We came, we saw, we morphed at Southern California’s Official Power Morphicon 2018! This year I got to add a new con into my rotation and that is always exciting. Conventions are sort of my thing. I wanted to come and focus on the rangers of color and what their representation means to ranger fans, but the longer I hung out the more I just wanted to tell you guys just how awesome it was just being there, so here it goes! Hang on to your morphers!
The official Power Morphicon is a bi-yearly con. This year it was hosted at the fabulous Anaheim convention center, which is a familiar place for us So Cal nerds on the con scene. This is the same venue where Wondercon is hosted. Now let’s get into the good, the bad, and the ugly of The Official Power Morphicon.
Let’s begin at the beginning; talk about Power Rangers! They were everywhere! You turn left, you turn right, and there they are! The Power Rangers were in full force. There were Rangers from nearly every iteration of the show. There was a rainbow of Ranger helmets up and down the aisles, and everyone was so approachable! These actors were truly there for their fan base. Most were not charging the types of prices I am used to seeing for autographs and photos at their booths. In fact, if you just wanted to walk up and say ‘hi’ or chat up your favorite ranger, that was totally a thing. The guys and gals of the franchise were super cool and down to earth.
To me what sets Official Power Morphicon apart was the representation found in the crowd. I have NEVER seen more persons with disabilities in one convention before. This includes both people with physical and intellectual disabilities; It was impressive! I noticed this mainly because I came with an intellectually disabled guest of my own; my 14-year-old nephew who just happens to be autistic with Asperger’s. I find that I usually have to explain away and apologize for his lack of understanding our social cues because it often makes others uncomfortable. Here, my guy was right at home. There were several people there just like him, and others of varying types of ability. It was kind of cool. I loved that the aisled at this convention were deep and wide enough to be accessible for those in wheelchairs to be going down each side of the aisle simultaneously! That, I do not see often.
Further, the actors/rangers themselves were all super helpful in adjusting to give these fans access. I saw rangers coming out from behind booths to greet wheelchair-bound fans, allowing some fans inside their booths to give them a chance to take a picture or get an autograph in the least restrictive or limiting environments. On a personal note, I have to give shout outs to all of the many rangers who sat and listened to my nephew tell them every little detail about the lives and backgrounds of their characters, and for some, themselves.
It is common for autistic children to fixate on certain things, my nephew awesomely chose the Power Rangers and thus can name every character, the actor that plays them, and their character arc in detail. The celebs at this con were amazing at listening and engaging him in these conversations. When I tried to redirect him, as I often have to at other events, most stopped me and said it was okay. They were totally cool with this. If only more celebs were this amazing!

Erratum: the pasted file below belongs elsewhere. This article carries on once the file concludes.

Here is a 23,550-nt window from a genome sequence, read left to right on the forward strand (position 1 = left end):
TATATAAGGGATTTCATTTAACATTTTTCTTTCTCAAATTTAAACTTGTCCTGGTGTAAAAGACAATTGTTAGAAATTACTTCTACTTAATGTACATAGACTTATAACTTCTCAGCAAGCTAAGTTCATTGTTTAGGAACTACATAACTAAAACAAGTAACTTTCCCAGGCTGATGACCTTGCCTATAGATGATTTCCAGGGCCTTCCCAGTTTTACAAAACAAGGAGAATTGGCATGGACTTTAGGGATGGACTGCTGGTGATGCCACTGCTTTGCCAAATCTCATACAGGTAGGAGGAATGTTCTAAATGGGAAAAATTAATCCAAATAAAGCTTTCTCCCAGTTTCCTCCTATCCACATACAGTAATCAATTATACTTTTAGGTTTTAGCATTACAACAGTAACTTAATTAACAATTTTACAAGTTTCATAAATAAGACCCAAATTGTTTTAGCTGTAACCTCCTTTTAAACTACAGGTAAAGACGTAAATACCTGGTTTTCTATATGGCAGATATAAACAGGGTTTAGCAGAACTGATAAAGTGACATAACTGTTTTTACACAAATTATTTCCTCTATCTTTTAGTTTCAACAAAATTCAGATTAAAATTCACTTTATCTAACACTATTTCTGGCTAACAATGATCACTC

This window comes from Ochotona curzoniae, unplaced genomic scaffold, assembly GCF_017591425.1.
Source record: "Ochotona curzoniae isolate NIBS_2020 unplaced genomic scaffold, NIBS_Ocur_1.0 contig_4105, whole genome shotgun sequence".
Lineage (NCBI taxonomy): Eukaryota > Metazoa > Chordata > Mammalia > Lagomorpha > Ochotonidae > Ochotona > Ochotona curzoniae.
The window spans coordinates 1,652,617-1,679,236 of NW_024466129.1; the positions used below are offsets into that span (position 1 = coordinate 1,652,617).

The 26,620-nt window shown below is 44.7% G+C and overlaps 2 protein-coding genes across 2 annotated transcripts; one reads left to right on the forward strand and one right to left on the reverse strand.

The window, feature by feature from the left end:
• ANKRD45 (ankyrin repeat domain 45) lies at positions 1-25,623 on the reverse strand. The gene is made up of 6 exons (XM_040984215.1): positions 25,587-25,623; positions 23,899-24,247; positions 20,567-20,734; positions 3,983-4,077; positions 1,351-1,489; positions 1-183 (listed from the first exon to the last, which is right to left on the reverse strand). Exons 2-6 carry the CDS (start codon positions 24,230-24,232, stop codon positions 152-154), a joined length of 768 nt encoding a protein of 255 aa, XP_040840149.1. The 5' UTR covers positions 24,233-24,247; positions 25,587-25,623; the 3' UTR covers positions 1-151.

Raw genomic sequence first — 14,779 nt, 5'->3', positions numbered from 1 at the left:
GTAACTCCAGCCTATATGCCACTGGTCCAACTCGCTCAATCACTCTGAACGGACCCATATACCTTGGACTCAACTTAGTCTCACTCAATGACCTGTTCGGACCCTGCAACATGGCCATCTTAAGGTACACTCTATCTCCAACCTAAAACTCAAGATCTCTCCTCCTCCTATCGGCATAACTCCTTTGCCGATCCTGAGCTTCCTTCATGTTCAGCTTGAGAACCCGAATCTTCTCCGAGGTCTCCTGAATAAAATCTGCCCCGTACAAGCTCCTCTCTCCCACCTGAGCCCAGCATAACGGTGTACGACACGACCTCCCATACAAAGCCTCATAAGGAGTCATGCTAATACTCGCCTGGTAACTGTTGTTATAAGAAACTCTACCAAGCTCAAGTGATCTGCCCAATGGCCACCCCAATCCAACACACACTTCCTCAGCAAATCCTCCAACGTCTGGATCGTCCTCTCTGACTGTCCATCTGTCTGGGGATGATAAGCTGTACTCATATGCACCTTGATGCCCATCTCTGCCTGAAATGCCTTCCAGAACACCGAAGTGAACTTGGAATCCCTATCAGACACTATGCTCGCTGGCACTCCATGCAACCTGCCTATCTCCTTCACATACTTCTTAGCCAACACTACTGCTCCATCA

Speaking of celebs, can I just point out the snack bar that was the power Rangers aisle. I don’t know how it is that I never noticed just how utterly attractive so many of the rangers were. There were snacks in every flavor: milk chocolate, dark cocoa, vanilla, and caramel cream (yeah, I’m looking at you Hector David Jr). I was kind of astounded! The men and women of the Rangers franchise need to make a calendar and call it “12 months of turning your childhood into a thirst trap”; I’d buy it.
As one might expect, Power Morphicon is a small convention. There were 3 or 4 aisles lined with Rangers and twice as many with vendors, but that was about it. Do not let the size of this con fool you, there was something for everyone. There was one large panel room where all panels and discussions took place for people like me who are all about the panels. There were PLENTY OF VENDORS for those who came to spend those power coins like they are going out of style. The one downside is that there was nearly no signal available and thus many vendors were cash only. The line at the ATM was the 2nd longest line in the place. The longest was obviously the line to see the one and only Green Ranger; Jason David Frank (Dr. Tommy Oliver for the uninitiated). Food offerings were phenomenal, especially in comparison to larger conventions. There were 3 food trucks right outside the door, not to mention food carts in the lobby with tasty and healthy options. I was impressed!
The long and short of it is this: Power Morphicon is a small con that packs a big punch. Much like the franchise itself, Miss Khan was a little cheesy, a little campy, totally covered in ridiculous amounts of spandex, but a hundred percent morphinominal! So here’s to us Power Rangers Fan, may we meet again in 2 years when I communicating once again. Until then, may the power protect you.
V Smith is an English teacher in sunny Southern California meaning she considers In-N-Out manna from heaven. Her Bachelor and Master degree focuses were both on English Literature and composition. While well versed in the deconstruction of classic literature, V mostly enjoys escaping into the world of fantasy via comics and her favorite nerdy obsessions. Her current fandoms include being a Whovian (River is her doctor), A Ringer (Samwise Gamgee is the Hero), DC TV (Legends > Arrow), Marvel movies, and all things African American Speculative Fiction. You can always find V on Twitter and the So Cal Con scene doing a little amateur cosplay.